seriously though I have take apart and re made several…this one didn’t require much actual cutting…just a lot of seam ripping

  8. Lisa says:

    Just a few weeks ago, I was at a quilting retreat …..we were discussing the phrase “Bless Your (her) Heart”…….it is such an appropriate thing to say sometimes.
    I am from the South and totally get it ……good luch with the restoration! I teach beginning quilting and sometimes I do want to just say bless your heart!

  9. Suzanne says:

    Bless the quirky quilts! Just makes them more interesting and we can imagine the stories behind these scraps and wonky blocks. I’m sure with your quilting added it will be great!

  10. Clara Zolud says:

    Yes, Bless her heart and more blessing for you to figure it out and make it a treasure. Tim, you are so smart! Never ceases to amaze me the talent you have. And thanks for the TIP that puffiness hides errors, I need to remember this in practically ALL my quilts. Great job!

    • timquilts says:

      Thanks Clara….I will post some pictures as I start the quilting …when it is all done I think the texture will make the piecing look a lot more uniform….curved lines over the top of it all will help cover the crooked lines that should be straight

  11. mzjohansen says:

    Perhaps she was perfecting her skills as a seamstress, but it makes a delightful quilt. You did a wonderful job!

    • timquilts says:

      It could be that she was learning as she went ….or it could be that it was a mother daughter project….about half of the blocks were much better made than the others

  12. Kathy Johnston says:

    The after, looks so much better. When I get a top I always wonder why it didn’t get finished. The ones that are problem child’s, I can guess that is why they weren’t finished. Some of the more perfect ones are just a mystery, after all the hand piecing why the maker or family never completes them. This one was lucky to find you. Does fn quilting mean fan, is that the same as Baptist fan?

    • timquilts says:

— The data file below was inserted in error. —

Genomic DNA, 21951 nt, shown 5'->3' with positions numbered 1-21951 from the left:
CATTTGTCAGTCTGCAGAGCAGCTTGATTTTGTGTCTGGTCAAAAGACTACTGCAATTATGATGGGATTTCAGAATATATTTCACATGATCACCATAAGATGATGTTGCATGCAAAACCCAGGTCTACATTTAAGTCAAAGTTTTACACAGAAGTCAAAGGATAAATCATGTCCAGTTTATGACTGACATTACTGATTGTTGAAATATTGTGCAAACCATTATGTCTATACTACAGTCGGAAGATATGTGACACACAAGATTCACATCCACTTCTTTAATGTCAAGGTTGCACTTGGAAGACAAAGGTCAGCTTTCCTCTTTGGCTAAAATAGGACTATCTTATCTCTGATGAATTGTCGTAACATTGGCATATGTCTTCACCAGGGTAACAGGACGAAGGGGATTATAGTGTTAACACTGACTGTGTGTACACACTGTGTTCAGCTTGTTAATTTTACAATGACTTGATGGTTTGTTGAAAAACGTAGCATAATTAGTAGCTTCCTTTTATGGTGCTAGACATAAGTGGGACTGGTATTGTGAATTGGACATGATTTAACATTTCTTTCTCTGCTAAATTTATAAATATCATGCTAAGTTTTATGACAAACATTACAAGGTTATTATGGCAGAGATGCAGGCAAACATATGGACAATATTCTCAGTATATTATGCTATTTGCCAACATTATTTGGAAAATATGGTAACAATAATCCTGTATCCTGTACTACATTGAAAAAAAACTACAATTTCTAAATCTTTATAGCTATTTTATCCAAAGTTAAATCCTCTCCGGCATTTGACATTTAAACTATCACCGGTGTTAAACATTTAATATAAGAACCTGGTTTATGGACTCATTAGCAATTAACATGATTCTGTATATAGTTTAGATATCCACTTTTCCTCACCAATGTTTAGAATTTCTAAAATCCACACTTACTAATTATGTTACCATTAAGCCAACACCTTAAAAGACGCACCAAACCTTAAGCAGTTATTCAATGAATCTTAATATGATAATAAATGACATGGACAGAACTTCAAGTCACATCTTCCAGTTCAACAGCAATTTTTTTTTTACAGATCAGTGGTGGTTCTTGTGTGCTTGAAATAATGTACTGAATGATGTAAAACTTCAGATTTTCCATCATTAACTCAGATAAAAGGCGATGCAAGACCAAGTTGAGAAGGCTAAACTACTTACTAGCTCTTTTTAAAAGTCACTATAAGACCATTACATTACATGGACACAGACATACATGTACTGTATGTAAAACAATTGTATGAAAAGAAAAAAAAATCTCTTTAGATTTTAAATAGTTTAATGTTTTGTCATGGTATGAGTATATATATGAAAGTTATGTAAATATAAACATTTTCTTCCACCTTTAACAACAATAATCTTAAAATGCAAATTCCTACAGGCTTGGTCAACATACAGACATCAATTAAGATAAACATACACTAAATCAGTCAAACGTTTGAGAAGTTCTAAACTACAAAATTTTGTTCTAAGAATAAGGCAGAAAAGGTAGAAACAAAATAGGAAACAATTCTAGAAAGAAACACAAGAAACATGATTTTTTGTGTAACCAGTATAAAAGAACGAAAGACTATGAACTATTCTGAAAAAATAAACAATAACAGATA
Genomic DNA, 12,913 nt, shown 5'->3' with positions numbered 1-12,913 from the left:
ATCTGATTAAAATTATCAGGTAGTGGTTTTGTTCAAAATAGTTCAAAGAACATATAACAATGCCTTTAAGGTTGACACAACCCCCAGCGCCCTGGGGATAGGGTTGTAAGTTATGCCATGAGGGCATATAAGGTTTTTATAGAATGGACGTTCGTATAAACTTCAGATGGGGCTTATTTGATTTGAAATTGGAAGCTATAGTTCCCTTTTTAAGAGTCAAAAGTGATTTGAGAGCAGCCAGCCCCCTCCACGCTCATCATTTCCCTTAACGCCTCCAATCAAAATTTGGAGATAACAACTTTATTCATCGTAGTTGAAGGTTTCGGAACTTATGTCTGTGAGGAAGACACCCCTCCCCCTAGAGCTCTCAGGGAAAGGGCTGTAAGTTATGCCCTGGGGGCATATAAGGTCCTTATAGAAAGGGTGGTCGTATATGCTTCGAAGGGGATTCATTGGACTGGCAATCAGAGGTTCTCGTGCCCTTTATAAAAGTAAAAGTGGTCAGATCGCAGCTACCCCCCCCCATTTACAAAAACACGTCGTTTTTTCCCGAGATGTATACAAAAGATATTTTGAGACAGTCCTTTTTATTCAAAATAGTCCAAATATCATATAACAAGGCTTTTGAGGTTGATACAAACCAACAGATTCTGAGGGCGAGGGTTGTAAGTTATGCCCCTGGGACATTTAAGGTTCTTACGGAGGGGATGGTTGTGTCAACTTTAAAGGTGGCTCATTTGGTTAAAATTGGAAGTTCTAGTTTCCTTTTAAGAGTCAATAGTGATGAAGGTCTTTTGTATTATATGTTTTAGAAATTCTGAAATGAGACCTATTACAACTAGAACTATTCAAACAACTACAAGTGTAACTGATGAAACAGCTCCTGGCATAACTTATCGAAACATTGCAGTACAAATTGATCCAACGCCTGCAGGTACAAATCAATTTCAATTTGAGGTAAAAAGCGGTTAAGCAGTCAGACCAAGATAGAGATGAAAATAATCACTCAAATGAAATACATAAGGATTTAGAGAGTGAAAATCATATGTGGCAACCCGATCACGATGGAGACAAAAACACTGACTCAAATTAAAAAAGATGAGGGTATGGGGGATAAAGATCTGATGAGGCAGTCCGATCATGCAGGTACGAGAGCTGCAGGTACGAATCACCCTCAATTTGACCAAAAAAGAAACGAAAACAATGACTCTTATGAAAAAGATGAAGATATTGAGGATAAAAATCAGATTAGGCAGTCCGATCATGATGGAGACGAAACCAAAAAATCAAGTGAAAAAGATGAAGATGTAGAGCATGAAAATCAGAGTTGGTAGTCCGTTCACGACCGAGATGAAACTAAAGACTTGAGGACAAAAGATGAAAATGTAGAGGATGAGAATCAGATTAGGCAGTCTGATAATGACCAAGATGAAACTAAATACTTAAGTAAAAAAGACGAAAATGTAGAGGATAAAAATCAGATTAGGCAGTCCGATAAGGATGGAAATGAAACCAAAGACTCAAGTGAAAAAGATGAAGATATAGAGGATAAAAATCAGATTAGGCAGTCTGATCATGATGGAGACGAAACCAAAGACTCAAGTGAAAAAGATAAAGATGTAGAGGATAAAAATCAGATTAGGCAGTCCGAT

yes I made a typo…..should be fan …or baptist fan…I think this one was not finished because it was a bit of a problem child…many I think were never finished because the maker loved to piece and didn’t like to quit

  13. Annette Johnston says:

    It makes one wonder if the quilter was new to the game…like maybe an older child. I would have to say “Bless your heart, Tim, for taking what others would toss aside and bring it back with your magic fingers. One quilters work will not be tossed aside as yet, another ‘ole quilt.”

  14. Cuauhtémoc Q. Kish says:

    Bless your heart (no negative commentary intended)! You have so much patience caring for the quilted orphans of the world.

  15. Kristen says:

    Love those great old black/white prints on this.

    • timquilts says:

      Before I got this one I had never seen those prints together with gold/yellow/cheddar …they are usually with blue and red….I like the combination…very striking I think

  16. cmosey says:

    Great job! Have fun quilting that one. Can’t wait to see it completed.

  17. Helen F says:

    Tim you did an amazing job pulling the old quilt apart and redoing it!!! It looks great. I love your term “bless her heart” and the meaning behind it – I will start using it now over here in Australia!!!!

  18. […] I am starting to hand quilt the Bless Her Heart top I posted about last time […]

  19. Beverly Threadgill Robey says:

    Tim, I’m nominating you for sainthood, and blessing your heart all the while. I rescue those orphans, too, and there’s always the question: should I fix it or leave it in its original, pitiful state? This current project is certainly a sweetheart, and it will be all it was meant to be once you’re finished. You’re a good soul. Bless your heart.

  20. […] Nov 22 I began a remake on an antique top,  read about that here […]